Every April 30, Mexico celebrates Children’s Day. On that date, children across the country receive gifts, eat sweets, and are generally indulged.
Despite the ongoing Covid-19 pandemic, kindergarten and elementary teachers are planning to celebrate with their students this year — albeit in a shortened, safety-oriented form.
“When we were in face-to-face classes, we held a Children’s Day Week,” said Gloria Del Carmen León Solano, a teacher at the Estefanía Castañeda kindergarten in the municipality of Ursulo Galván, Veracruz. “We used to plan recreational activities such as water games, pools, watch movies, visit a tourist attraction [Cempoala Archaeological Zone] for a picnic, exchange cards and gifts to a secret friend, or to have a Children’s Day feast with piñatas and games.”
Such feasts, organized by the children’s parents and teachers, typically included soft drinks, sandwiches, pambazos, tamales, gelatins, piñatas, or sweets. Sometimes, a taco delivery service would be hired for the children.
But due to the pandemic, for the second year in a row most of those celebrations will be online, the teacher notes.
“I miss seeing their happy faces [in person]. However, due to the COVID-19 pandemic, we will be unable to carry it out. Everything will be done via the Internet, just as last year,” said the teacher.
As a result, this year, many teachers are using video platforms such as Meet, Zoom, or Skype to carry out some fun events.
“I am planning fun activities to do with my students, like having crazy hairstyles. We also make a special video call called ‘Children’s Day sleepover,’ where we watch Disney movies through Zoom,” said León Solano. “Further, they can dress up as their favorite character, if they want. The families of my students do their best to allow the kids to connect to the Zoom meeting, despite being a rural community.”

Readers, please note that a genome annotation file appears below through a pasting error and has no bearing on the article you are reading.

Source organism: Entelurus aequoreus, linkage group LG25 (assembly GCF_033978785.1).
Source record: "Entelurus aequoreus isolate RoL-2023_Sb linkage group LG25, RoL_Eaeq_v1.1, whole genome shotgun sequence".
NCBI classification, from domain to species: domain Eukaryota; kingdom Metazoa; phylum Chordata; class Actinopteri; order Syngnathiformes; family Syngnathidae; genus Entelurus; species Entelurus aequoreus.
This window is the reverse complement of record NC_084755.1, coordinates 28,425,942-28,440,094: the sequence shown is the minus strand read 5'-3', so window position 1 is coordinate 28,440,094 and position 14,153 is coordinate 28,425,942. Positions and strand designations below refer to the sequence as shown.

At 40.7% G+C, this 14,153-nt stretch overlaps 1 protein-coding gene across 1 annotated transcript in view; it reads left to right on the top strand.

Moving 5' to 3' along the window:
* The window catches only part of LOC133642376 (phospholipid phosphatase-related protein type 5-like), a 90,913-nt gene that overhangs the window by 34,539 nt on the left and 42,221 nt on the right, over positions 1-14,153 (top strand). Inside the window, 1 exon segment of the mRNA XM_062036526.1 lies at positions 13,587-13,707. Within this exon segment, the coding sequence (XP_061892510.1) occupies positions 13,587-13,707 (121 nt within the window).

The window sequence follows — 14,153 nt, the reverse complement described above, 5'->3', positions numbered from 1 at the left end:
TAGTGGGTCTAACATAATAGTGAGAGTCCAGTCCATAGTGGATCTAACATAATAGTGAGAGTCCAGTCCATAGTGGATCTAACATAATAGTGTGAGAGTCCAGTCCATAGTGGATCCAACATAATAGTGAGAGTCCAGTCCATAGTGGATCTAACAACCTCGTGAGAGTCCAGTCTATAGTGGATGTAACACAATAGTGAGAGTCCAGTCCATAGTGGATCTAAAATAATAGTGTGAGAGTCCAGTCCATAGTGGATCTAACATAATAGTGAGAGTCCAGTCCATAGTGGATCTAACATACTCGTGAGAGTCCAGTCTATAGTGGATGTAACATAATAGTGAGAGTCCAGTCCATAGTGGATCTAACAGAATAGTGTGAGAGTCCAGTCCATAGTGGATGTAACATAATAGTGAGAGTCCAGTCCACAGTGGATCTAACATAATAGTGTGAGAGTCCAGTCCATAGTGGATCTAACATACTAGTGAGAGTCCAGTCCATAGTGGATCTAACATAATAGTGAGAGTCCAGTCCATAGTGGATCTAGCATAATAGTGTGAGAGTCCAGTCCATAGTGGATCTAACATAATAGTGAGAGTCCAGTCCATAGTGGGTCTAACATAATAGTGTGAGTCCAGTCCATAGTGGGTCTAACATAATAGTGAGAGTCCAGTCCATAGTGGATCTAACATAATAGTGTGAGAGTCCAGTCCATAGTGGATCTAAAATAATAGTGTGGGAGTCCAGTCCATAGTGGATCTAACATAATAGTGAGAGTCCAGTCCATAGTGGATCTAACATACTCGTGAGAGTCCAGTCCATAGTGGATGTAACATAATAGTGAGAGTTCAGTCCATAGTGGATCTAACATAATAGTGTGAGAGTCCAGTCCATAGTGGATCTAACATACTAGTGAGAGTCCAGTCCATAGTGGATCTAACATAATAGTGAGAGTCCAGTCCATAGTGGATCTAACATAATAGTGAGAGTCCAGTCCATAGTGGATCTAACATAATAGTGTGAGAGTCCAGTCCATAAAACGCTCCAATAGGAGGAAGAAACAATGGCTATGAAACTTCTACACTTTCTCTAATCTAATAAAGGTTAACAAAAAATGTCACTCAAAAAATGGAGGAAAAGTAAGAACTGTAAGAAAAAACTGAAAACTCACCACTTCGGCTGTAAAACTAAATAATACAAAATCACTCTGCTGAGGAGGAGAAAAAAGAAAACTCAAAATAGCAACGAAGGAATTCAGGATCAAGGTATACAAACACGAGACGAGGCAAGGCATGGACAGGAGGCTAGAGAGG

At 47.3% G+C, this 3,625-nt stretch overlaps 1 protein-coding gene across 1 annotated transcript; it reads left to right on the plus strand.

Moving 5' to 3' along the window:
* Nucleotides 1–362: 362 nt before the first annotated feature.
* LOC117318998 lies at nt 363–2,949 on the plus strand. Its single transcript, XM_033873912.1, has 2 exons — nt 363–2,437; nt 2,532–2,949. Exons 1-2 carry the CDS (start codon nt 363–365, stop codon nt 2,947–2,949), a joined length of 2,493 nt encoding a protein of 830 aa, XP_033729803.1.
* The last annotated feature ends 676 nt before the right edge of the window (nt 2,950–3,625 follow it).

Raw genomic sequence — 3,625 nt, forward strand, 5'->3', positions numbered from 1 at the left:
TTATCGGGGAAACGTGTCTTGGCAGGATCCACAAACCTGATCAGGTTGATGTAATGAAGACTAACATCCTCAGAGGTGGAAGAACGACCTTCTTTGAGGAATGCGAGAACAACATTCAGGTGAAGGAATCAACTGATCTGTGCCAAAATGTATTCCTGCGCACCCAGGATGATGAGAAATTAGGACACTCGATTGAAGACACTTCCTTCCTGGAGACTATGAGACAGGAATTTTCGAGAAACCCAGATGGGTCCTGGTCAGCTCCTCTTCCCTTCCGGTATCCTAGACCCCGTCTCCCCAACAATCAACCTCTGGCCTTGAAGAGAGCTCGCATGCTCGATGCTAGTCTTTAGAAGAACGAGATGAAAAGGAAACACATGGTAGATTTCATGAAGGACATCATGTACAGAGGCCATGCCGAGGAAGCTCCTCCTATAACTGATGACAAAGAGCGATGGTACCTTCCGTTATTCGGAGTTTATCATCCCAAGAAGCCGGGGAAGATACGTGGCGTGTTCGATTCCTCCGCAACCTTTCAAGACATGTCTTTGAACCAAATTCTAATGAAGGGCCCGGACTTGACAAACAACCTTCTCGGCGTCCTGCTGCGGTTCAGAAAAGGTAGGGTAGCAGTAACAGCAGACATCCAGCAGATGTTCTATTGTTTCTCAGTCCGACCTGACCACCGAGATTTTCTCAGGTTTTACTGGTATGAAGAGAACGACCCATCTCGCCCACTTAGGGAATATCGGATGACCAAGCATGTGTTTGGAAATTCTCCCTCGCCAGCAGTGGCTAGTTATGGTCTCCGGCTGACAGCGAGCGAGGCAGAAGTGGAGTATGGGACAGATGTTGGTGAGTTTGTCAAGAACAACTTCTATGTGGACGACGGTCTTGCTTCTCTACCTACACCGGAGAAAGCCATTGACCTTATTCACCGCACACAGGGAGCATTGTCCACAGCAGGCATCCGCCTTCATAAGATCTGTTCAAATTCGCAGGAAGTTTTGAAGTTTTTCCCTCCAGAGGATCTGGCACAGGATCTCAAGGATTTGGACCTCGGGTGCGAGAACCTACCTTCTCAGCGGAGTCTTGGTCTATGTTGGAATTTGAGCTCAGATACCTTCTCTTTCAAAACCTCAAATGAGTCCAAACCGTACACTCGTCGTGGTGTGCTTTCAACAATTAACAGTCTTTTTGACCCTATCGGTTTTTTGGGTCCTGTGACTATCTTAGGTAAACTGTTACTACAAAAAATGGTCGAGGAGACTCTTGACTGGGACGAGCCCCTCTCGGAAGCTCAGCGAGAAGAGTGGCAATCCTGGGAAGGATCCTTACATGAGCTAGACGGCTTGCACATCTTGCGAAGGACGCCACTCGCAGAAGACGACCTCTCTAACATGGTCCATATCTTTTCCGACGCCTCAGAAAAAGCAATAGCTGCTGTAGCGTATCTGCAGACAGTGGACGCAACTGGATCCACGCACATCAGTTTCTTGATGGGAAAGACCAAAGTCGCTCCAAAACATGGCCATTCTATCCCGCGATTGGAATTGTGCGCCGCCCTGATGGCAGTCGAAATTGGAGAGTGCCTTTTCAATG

Another way to celebrate children despite the COVID-19 pandemic is through car caravans. Parents take their children for a ride while taking such precautions as wearing masks and keeping the windows rolled up.
“My son is in the third grade. This year we, the parents and the teacher, agreed where we would all go with our cars decorated with balloons and colored papers,” said Xochitl Rivera Aguirre, a housewife in Boca del Rio. “The teacher will wait for the children at the school gates, and we will drive by, car by car, so that she can personally congratulate each one of them and give them a small gift and a lunchbox with their favorite food. It seemed like a fun idea for us and a magnificent way to avoid missing this special day for the children. In the end, we have found new ways to adapt to our circumstances.”
Despite the obstacles, parents and teachers alike don’t want to miss this important date for children.
“Even though I alone could not do all of this, everyone gives their best effort so that the children can celebrate this special day,” said León Lozano.
(Translated and edited by Mario Vázquez; edited by Matthew B. Hall)
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